People with a business idea that will benefit their local community or environment will soon have access to a new programme of support, being launched across the Highlands and Islands.
Known as the Social Start-Up School, the innovative programme will be delivering four locally focused initiatives. The first, in Sutherland, is open for applications, others will be in the Outer Hebrides, Wester and Easter Ross.
The Start-Up School is open to anyone with a social business idea, regardless of age, education or employment. The School will support individuals to develop their social business idea, providing them with the business knowledge, skills and most importantly the confidence to take it forward.
The Start-Up School is part of the Support Network for Social Entrepreneurs (SuNSE), an Interreg North West Europe partnership project. The School is funded by Interreg North West Europe, run by Highlands and Islands Enterprise (HIE) and delivered by the Social Enterprise Academy.
Helen Lavery, senior project manager at HIE, said: “Social businesses are a really progressive model. They trade like any other business, but at their core they have a social purpose, trading for social, community and environmental benefits. Our Start-Up school is all about taking support to our rural communities, harnessing and supporting enterprising activity, it will be really exciting to see the range of business ideas that develop over the project.”
“The expertise, experience and network that Social Enterprise Academy and SuNSE bring to the Start-Up School is an invaluable resource, one that will drive ideas and businesses forward.
“A programme like this is beneficial to not just the individuals taking part, but also to the wider community.”
Social enterprises are big business. Over 80,000 jobs are supported by the sector in Scotland and it contributes £2bn Gross Value Added (GVA). Around a third of Scotland’s social enterprises are in rural areas. There are more than 1,100 in the Highlands and Islands. Start-Up School aims to encourage individuals to look at social business models that will allow them to create ambitious enterprises within their local communities.
The overall SuNSE programme will result in a unique transnational network of collaborative organisations from the UK, Ireland, Luxembourg, the Netherlands and France, all working together to support social entrepreneurs and each other, a partnership that will continue well beyond the lifetime of the project.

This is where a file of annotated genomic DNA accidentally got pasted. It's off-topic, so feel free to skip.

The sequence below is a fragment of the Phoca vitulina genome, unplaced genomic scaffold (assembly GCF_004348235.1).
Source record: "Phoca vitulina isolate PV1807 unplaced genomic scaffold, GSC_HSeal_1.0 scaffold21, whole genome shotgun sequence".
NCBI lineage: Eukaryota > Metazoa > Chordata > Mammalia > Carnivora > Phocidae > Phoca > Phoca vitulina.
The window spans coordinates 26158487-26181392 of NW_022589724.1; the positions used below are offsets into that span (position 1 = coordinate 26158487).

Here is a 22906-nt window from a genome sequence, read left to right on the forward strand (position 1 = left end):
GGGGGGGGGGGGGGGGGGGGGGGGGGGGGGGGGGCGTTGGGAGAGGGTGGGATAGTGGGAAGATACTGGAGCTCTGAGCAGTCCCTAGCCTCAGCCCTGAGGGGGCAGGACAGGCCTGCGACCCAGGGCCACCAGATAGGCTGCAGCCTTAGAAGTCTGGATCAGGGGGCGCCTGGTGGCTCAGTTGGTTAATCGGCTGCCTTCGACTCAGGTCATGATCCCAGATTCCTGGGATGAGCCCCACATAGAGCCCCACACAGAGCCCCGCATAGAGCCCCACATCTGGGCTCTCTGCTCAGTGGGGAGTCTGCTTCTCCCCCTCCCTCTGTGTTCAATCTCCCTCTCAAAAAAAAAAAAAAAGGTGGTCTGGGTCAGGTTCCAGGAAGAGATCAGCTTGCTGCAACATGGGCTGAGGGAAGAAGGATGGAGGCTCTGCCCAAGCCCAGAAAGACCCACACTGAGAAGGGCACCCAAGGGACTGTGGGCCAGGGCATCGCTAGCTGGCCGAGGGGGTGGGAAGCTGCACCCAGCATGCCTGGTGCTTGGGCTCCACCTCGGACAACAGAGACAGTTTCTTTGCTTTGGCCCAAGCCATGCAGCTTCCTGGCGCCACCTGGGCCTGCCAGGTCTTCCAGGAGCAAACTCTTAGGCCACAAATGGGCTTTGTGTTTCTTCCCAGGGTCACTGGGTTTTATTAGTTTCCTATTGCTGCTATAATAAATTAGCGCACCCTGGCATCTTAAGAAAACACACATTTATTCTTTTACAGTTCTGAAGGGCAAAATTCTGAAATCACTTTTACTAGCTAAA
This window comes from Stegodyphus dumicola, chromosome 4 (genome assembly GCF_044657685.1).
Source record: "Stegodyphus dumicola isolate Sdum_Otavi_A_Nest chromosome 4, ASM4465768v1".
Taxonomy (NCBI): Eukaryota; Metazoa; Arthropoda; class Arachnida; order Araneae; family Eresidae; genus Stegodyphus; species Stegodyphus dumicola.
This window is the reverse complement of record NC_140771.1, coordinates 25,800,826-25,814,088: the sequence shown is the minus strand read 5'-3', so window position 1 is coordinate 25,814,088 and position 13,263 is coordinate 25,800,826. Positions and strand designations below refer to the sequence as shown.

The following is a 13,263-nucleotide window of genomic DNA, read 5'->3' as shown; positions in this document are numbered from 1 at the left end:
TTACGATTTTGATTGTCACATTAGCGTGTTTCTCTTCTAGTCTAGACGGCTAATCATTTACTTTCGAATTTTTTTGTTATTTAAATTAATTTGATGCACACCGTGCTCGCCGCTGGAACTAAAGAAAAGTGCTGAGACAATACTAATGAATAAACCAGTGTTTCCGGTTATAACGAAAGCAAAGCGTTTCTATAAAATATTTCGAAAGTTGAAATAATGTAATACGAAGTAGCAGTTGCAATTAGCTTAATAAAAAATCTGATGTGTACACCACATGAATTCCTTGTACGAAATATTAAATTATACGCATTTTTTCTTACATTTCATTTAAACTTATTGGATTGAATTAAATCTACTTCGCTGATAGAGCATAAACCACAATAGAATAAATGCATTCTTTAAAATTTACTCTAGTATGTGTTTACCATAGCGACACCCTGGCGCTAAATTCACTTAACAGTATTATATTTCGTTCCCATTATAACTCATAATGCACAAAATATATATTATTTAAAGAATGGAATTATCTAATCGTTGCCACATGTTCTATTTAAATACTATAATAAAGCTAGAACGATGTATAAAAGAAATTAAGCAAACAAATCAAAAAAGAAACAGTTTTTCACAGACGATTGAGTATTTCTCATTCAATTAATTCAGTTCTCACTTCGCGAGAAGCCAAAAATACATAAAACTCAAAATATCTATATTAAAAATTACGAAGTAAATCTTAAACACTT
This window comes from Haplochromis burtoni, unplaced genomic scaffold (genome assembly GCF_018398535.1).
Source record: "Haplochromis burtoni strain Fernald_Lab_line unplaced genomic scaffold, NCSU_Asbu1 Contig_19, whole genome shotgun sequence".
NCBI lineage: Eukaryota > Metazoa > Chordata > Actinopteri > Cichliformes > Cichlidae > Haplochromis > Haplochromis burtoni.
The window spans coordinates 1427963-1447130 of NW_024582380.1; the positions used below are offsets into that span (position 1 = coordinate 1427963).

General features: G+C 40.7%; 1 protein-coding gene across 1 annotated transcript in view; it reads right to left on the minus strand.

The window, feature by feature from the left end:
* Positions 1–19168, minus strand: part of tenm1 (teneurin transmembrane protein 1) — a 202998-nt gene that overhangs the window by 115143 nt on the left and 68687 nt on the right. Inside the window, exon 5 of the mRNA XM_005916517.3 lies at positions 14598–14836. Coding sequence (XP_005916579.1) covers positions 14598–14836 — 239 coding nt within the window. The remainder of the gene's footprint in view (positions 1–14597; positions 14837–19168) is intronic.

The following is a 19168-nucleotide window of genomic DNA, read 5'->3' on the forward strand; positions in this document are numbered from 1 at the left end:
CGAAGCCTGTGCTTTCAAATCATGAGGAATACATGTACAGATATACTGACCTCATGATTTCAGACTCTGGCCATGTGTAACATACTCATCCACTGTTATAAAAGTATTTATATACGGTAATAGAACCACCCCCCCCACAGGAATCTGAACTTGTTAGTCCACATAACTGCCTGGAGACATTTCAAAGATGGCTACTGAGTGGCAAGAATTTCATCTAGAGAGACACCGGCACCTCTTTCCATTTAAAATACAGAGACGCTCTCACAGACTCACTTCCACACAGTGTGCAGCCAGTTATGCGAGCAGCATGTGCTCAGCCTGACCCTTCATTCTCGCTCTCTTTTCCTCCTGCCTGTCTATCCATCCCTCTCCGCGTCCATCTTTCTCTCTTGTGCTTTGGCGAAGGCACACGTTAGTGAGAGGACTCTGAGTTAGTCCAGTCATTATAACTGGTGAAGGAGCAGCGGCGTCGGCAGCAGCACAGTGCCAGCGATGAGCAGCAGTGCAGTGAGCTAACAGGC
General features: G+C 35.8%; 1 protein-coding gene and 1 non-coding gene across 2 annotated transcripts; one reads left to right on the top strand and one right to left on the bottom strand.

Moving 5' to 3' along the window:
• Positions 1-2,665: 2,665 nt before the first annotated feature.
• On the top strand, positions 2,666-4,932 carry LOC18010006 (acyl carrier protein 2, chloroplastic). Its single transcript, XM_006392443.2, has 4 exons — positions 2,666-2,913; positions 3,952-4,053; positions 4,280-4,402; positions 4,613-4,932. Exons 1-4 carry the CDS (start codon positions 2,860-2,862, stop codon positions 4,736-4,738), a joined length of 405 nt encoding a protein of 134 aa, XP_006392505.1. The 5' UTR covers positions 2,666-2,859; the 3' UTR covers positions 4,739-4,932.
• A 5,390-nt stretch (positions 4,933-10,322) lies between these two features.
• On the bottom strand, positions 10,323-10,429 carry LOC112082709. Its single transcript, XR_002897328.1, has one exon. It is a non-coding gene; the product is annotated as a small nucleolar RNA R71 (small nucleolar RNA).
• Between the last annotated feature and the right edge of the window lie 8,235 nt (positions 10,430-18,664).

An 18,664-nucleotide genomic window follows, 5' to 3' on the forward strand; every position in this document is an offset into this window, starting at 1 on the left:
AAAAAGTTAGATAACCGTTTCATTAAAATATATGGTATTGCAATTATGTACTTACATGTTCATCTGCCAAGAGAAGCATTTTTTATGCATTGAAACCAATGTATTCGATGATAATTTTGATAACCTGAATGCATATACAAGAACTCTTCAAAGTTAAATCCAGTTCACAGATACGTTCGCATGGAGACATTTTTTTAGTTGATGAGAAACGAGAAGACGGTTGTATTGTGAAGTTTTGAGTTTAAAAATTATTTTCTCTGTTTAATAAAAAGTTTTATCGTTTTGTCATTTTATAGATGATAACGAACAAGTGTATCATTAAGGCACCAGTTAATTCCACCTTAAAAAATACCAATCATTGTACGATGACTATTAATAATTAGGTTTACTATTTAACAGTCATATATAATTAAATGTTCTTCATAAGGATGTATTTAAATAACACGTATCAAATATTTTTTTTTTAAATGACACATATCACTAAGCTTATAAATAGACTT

An existing social entrepreneur, who is at the forefront of community driven economic activity is Dr Sam Harrison. He founded The Shieling Project in Struy near Beauly in 2013.
Sam said:“Social businesses are a great model that allow you to contribute to your community while also operating a business. It gives you a strong sense of purpose and is truly rewarding when you see how your community benefits from your work.
“Often social entrepreneurs begin with a real passion but are less clear on the business elements.
The Shieling Project is a social business success story: in 2015 revenue income was just over £3,000, and now, in 2019 it is reaching a revenue of just under £100,000.
Sam continued: “Being given support and advice to ensure you are on the right track is vital. Start-Up School is something that will steer people in the right direction and make sure what they want to achieve has a viable future.”
The fully funded, 18-month Start-Up School aims to retain and attract ambitious people, by offering them supportive learning environments in areas such as business planning, sourcing investment, market awareness and commercialising opportunities, essential skills required when setting up a business. The resulting enterprises not only create career opportunities for the people taking part, but will regenerate communities, through job creation and delivery of products and services vital the community.
Participants will receive 1-2-1 support from social business experts and will become part of a Europe-wide network of peers. The 18-month journey with Start-Up School will leave the social entrepreneurs with a well-developed business plan, appropriate commercial skills, market awareness and a network of support agencies to help them into the future.
Applications are now being accepted for the Sutherland School, classes begin in October 2019.